Published: 06:00, 21 June 2020
As a toddler Matt Knoesen could barely stand having been born with twisted legs and spending months in a cast, but that didn't stop him climbing on his walker and using the bar to swing and try some tricks.
Doctors warned that Matt, from Kings Hill, would never be able to walk or crawl and his parents even considered amputating his lower legs.
After defying the odds, the seven-year-old, who is a formidable go-kart racer, now dreams of being a Formula 1 driver and his family are determined to make it happen.
"Nobody can quite believe it. He arrives at the track in his wheelchair and leaves with the trophies," mum, Kerry, says.
Matt was born with a spinal cord injury, which left his knees locked in a full bend and his hips tight.
He was transferred to a specialist hospital in London, his family moving from Kings Hill, to be closer to Matt's doctors.
He had numerous operations and it was discovered that he had no use of his legs below the knee.
Before his third birthday he was in and out casts and was often in a lot of pain.
He now wears braces for his lower legs and uses a wheelchair for long distances. A walk around Asda is still too hard, but even those small steps defy medical predictions.
The constant hospital appointments and uncertainty about Matt's condition took a toll on Kerry, 39, and husband Gavin, 40, who also have a four-year-old son, Tim.
"It was very tough, it was only after he was two or three-years-old that we had a proper understanding of what was actually going on. Doctors wouldn't give you a best case or worse case scenario.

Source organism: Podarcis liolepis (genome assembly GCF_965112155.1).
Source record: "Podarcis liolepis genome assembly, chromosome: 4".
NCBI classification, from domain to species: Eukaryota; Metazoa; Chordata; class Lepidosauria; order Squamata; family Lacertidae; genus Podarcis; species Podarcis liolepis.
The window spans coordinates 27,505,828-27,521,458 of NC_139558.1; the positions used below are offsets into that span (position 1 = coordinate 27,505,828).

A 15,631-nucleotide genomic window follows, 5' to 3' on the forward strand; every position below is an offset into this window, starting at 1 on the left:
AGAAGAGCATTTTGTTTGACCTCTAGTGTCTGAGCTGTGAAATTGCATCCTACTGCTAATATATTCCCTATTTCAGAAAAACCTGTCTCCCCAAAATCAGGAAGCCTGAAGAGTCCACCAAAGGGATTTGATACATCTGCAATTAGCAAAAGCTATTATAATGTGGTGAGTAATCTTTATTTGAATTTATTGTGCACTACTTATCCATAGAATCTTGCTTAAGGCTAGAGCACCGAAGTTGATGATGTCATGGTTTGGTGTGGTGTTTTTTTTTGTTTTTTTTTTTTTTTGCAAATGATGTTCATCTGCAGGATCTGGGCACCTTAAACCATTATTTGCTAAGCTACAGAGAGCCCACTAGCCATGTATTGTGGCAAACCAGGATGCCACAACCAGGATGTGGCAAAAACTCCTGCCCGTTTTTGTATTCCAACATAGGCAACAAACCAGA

"You learn you can't plan too far ahead. When you have kids you think 'they are going to do this' or 'my kids's going to be a rugby player'.
"We had to learn to take it a day at a time. Now Matt's life is so much better that way," Kerry, a stay-at-home mum, said.
When being pushed on swings, Matt would always want to go higher and his parents noticed a love for speed and a fascination with cars after they first showed him F1 on the TV.
"Ever since he was tiny he had to go high and fast. His speech developed amazingly quickly and at two he could name any cars on the road," Kerry said.
Matt has collected around 50 minature car models and his new speedy wheelchair has been kitted out with F1 stickers on the wheels.
The wheelchair, provided by charity Whizz-Kidz is an upgrade from his standard heavy NHS one and allows him to do tricks and wheelies.
"It's given him a lot of freedom and so much confidence," Kerry said. Before, Matt would feel uncomfortable if people stared at his NHS wheelchair in the supermarket, now he's proud of his kitted-out ride.
In May, the boy racer raised almost £2,500 for Whizz-Kidz by completing 26 laps of his street in his wheelchair, a total of eight kilometres, over 13 days, lifting the spirits of cheering neighbours in lockdown.
It was a welcome distraction as Matt is missing go-karting at Buckmore Park in Chatham, where he's been whizzing around since August as part of the bambino class.
"In his first race he came tenth or eleventh, but on his seventh birthday he came first. He's using his hip flexes to control the pedals as he's got no movement below his knees, it's exhausting.
"He wants to be the fastest. He gets in his kart, he puts his visor down and there's no difference between him and the other kids, " Kerry said.
When lockdown restrictions have sufficiently eased, Matt will start training with the Honda Cadets, which could see him compete in international championships.
He dreams that one day the imitation F1 wheels on his wheelchair will be the real thing and he'll be racing for McLaren or Red Bull.
Kerry is confident too. "He has got such an incredible gift for racing, we absolutely believe he can do it."
More by this authorKatie Heslop
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